Telling My Cult Story Is How I’ve Found Spiritual Healing
I used to keep my story close.
I feared what my mom would think if I told anyone she’s in a cult.
It’s offensive to be called a cult member; it’s embarrassing. No one who is in a cult, realizes they are.
So, I told people my mom and stepdad were in a ‘house church’ and were ‘super conservative’ and left it at that. And I definitely didn’t tell my mom what I really thought.
I did, however, tell her I didn’t agree with their “apostle.”
My mom couldn’t look at me the same after that, and she could hardly talk to me. You’d think I’d told her I was unwed, pregnant, and on the run for murder.
And in a way, I was on the run. I couldn’t be free of their faith unless I fled my hometown.
I ran straight into the arms of an Evangelical youth group on my college campus. Evangelicalism was the gateway to hell through the eyes of the ‘house church.’
I’m far from Evangelical today, but that church was there for me at just the right time.
My aunt, who might fall in the “spiritual but not religious” category jokes with me that not only are we on the bus to hell, we’re driving it.
We laugh and roll our eyes now, but there’s a lot of hurt behind it.
The journey I’ve had with my mom is raw and tangled, and far too short.
We were not a good pair. She was wounded and I was angry and we brought out the worst in each other.
Both of our afflictions came from the same place – my dad.
He left and broke her heart. He left and set mine on fire. She shut down. I punched walls.
When the apostle found her, she found a BandAid. But my fury grew.
By the time I was in college my mom and I could hardly speak.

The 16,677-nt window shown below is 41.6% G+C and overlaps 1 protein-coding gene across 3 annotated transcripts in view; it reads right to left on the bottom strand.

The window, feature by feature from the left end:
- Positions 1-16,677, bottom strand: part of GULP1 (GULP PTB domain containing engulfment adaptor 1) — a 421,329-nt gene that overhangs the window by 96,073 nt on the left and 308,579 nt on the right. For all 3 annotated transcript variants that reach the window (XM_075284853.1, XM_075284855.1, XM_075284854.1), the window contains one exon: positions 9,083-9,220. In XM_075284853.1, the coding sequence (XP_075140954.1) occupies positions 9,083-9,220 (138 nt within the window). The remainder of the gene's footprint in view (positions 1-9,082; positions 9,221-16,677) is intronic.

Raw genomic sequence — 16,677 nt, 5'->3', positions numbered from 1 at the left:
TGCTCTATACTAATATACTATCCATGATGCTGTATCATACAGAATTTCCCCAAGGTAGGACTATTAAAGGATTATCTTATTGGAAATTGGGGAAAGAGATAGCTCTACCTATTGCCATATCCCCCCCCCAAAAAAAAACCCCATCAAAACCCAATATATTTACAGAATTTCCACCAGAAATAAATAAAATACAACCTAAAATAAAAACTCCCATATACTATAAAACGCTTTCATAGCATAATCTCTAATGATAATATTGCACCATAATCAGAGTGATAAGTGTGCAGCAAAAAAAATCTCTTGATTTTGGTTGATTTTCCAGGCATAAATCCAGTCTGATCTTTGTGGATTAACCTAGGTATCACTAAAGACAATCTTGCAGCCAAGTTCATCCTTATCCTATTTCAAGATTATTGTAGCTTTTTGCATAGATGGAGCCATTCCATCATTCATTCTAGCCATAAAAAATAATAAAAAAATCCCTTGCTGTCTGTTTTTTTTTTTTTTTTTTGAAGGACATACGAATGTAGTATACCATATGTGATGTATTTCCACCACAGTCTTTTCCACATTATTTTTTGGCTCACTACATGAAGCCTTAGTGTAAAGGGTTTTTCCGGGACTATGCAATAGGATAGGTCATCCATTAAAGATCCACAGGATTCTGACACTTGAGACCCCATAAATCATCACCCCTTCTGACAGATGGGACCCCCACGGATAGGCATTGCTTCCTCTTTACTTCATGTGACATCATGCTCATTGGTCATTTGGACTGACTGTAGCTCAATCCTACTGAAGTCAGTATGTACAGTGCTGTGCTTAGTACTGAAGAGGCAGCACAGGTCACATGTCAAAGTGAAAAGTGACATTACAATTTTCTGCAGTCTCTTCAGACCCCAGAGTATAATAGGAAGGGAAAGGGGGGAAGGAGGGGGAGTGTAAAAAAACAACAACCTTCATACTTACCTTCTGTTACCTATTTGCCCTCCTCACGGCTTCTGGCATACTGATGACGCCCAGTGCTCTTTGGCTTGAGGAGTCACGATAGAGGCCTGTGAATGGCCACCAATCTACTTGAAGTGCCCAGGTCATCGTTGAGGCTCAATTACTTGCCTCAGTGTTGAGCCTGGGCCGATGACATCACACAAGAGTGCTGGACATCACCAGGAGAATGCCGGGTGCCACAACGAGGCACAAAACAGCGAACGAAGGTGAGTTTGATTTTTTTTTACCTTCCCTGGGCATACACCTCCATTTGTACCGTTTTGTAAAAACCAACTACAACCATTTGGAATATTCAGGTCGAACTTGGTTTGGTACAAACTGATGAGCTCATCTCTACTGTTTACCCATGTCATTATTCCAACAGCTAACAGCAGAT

I wanted to talk about my journalism internships; the story I wrote for the paper, the religion news writing conference I was going to, but all that mattered to her was the apostle.
The “BandAid” she discovered had become a chain.
I got my first job and moved to South Texas; she still wouldn’t read my stories because I was writing about religion and that was bad.
My anger had bubbled.
I moved two times after that for better gigs. Our conversations became less frequent but more heated.
Only to close friends would I tell the truth about my religious upbringing and the group my mom was involved in.
It wasn’t until I moved to Spokane, 10 years ago now, that my mom cut ties with me and I began to feel the freedom to tell my story.
It didn’t matter what she thought of my truth anymore, she had shut the door to me.
Before I shared my story though, I needed to shed the wrath that after many years had become so strong. One shouldn’t write from a place of anger. I needed to soften the explosives if I wanted anyone to hear me.
I needed help.
It wasn’t easy finding a counselor who understood spiritual abuse, but eventually I did. She helped me learn that, at the time, I had lived most of my life with a toxic doctrine being pumped into me. I needed to get that poison out of me – my whole being – by replacing it with something curative.
There were two poisons to deal with; one being the cult’s doctrine. Although intellectually I knew better than to believe its theology, the manipulative and shameful messages still haunted me. I had to unlearn everything I had been taught.
My mother was the second poison.
Like an addict, she was so full of the apostle’s drug she wasn’t my mother anymore. She was a soldier in his army; brainwashed.
I wanted to fight for her, try to convince her to stay in my life. But in time, I realized that without our constant clashes, without her continual berating, my anger was fading.
It’s been years since we’ve talked, and I don’t throw phones or punch holes in walls anymore. The outrage is gone.
I had to let her go.
For me, overcoming spiritual abuse is sharing my experience with others. It’s talking about it, writing about it. It took years, decades even, to be able to do so from a place of compassion and empathy.
I know every time I publish something about this, my chances of reconciling with my mom become slimmer. But I also know I become stronger with each keystroke.
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